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Volume 3 Supplement 1


  • Poster presentation
  • Open Access

Icu and long-term mortality analisis of hematology patients admitted in icu. a 7 years review from a single spanish center

  • 1,
  • 2,
  • 1,
  • 1,
  • 2 and
  • 1
Intensive Care Medicine Experimental20153 (Suppl 1) :A244

  • Published:


  • Intensive Care Unit
  • Overall Survival
  • Multiple Myeloma
  • Chronic Lymphocytic Leukaemia
  • Haematological Malignancy


Improved survival in patients with haematological malignancy (HM) admitted to the intensive care unit (ICU) has largely been reported in uncontrolled cohorts. Newly diagnosed patients should be admitted, since their prognosis is still to be defined. Nevertheless the admission of the remaining patients remains a matter of substantial controversy.


To analyse the survival of HM patients admitted to ICU over a 7-year period (from 2008 to 2014).


We conducted a detailed retrospective study of sequential adult ICU admissions with HM in a single centre, considering numerous variables with regard to their influence on ICU and mortality. Overall survival (OS) was defined as the time from ICU admission to death from any cause, and surviving patients were censored at last follow-up. OS were calculated using the Kaplan-Meier method estimates and the differences assessed by the log-rank test. All P-value less than 0.05 were considered significant.


Overall, 67 HM patients were included, 62% were male, with a median age of 59 years (IQR: 19-82). The median APACHE II was 22 (IQR: 12-49). The hematologic diagnosis was as follow: 25 lymphomas (37%), 9 Multiple Myelomas (13%), 6 chronic lymphocytic leukaemia (9%) and 28 acute leukaemia or myeloproliferative or myelodisplasic syndromes in acute phase (41%). Disease status at the moment of UCI admission was: 19 (28%) complete response (CR), 24 (36%) newly diagnosis disease and 24 (36%) active disease (of those, 18 patients were refractory to disease specific treatment and 6 patients were chemosensitive); 67% of patients were on active oncologic treatment. Principal ICU diagnosis was sepsis (68%). Median number of organ failure were 2 (IQR: 0-4), and up to 36% of patients presented neutropenia at the moment of UCI admission. Median ICU length of stay was 7 days (IQR: 1-48) and hospital of stay 38 days (IQR: 8-109). ICU mortality was 46% (25% of patients died the first day of ICU admission, and 75% died within the first week).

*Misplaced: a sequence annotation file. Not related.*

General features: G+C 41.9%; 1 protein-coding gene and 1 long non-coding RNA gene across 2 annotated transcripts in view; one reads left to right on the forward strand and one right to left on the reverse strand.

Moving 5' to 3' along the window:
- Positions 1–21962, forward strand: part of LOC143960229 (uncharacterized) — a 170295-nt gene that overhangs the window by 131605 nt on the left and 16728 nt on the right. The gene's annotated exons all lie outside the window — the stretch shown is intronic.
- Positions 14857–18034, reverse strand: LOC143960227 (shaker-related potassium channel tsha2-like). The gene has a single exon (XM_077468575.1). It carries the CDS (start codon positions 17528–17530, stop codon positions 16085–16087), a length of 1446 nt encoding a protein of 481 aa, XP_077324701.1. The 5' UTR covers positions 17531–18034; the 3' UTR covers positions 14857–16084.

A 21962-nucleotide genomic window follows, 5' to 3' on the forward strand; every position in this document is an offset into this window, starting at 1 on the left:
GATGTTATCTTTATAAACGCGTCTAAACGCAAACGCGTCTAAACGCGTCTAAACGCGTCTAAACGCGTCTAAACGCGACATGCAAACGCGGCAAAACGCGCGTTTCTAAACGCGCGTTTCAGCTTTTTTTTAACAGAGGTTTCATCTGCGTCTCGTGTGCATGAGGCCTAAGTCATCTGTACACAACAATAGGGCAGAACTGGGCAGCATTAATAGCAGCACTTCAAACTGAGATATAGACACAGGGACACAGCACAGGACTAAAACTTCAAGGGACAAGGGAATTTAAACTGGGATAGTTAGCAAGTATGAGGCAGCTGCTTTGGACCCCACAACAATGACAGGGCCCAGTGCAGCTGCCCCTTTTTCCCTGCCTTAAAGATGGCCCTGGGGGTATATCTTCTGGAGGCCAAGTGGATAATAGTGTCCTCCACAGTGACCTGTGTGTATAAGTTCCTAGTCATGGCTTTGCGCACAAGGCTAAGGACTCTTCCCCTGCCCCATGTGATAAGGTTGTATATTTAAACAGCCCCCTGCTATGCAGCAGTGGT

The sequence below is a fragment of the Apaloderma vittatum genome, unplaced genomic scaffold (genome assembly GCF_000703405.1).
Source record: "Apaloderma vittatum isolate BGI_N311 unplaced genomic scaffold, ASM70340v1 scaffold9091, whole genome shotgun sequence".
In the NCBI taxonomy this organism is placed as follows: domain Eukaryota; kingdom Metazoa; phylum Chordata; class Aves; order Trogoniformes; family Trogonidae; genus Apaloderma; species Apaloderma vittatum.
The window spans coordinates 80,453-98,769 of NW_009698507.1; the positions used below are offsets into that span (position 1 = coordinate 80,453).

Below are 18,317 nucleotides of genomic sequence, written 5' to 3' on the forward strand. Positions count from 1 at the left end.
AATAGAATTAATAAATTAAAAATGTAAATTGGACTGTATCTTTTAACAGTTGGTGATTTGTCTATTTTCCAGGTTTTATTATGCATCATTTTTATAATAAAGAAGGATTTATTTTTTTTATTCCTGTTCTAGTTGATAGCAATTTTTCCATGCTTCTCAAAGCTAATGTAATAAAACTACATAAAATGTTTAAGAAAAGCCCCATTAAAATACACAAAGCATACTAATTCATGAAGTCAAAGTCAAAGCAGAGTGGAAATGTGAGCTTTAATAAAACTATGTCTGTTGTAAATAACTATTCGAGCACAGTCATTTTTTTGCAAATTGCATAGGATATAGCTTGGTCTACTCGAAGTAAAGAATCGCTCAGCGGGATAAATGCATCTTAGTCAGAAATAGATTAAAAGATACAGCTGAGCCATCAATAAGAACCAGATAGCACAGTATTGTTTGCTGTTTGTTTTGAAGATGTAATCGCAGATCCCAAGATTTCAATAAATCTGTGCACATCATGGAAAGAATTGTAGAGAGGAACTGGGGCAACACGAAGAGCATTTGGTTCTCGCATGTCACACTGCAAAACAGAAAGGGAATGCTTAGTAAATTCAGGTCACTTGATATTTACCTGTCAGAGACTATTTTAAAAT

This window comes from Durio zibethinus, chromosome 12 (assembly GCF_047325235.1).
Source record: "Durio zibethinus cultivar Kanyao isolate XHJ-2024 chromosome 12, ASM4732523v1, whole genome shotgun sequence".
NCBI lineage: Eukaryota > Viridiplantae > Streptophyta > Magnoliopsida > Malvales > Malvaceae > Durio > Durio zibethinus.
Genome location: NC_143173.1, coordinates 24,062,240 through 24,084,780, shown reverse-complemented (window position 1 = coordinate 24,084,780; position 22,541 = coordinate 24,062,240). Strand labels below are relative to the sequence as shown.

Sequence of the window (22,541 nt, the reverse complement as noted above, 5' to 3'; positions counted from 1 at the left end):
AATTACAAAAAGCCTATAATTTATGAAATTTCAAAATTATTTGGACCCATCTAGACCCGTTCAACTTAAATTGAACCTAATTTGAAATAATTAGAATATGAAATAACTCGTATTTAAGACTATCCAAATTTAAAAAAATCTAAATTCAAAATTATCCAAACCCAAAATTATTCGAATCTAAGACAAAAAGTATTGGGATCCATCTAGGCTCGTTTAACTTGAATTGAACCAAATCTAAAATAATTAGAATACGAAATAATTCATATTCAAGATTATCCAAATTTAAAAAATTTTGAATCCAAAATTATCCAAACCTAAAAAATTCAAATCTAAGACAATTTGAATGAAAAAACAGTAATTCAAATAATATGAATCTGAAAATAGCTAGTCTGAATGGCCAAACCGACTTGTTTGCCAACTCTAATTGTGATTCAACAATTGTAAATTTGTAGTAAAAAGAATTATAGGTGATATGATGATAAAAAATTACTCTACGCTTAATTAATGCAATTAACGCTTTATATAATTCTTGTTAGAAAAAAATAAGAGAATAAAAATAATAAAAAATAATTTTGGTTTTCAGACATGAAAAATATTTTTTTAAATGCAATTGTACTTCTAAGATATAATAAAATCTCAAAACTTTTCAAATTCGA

The rates for ICU, 1-month, 6-month and 12 month mortality were 48%, 55% and 66%, respectively. With a median follow up of 18.5 months (IQR: 8-66), OS was 31%. Figure 1; Hematologic diagnosis (P = 0.04) Figure 2; status of the disease at the moment of ICU admission (P = 0.01) Figure 3; and the number of organ failure (≤ 2: 67% vs ≥ 3: 28%, P = 0.009) were the most powerful predictor variables associated with an increased mortality.
Figure 1
Figure 1

Overall Survival.

Figure 2
Figure 2

OS and type of HM in ICU admission.

Figure 3
Figure 3

OS and type of response in ICU admission.


OS of our HM patients is not worse than that recently reported from specialist units.The decision for or against ICU admission of patients with HM should become dependent of the underlying malignant disease and especially with the status of the disease at the moment of admission. Almost 50% of survivors are still alive one year after ICU admission, suggesting that an important subgroup of HM patients benefit from ICU admission.

Authors’ Affiliations

Intensive Care, Hospital 12 de Octubre, Madrid, Spain
Hematology, Hospital 12 de Octubre, Madrid, Spain


© Garcia Gigorro et al.; 2015

This article is published under license to BioMed Central Ltd. This is an Open Access article distributed under the terms of the Creative Commons Attribution License (, which permits unrestricted use, distribution, and reproduction in any medium, provided the original work is properly cited.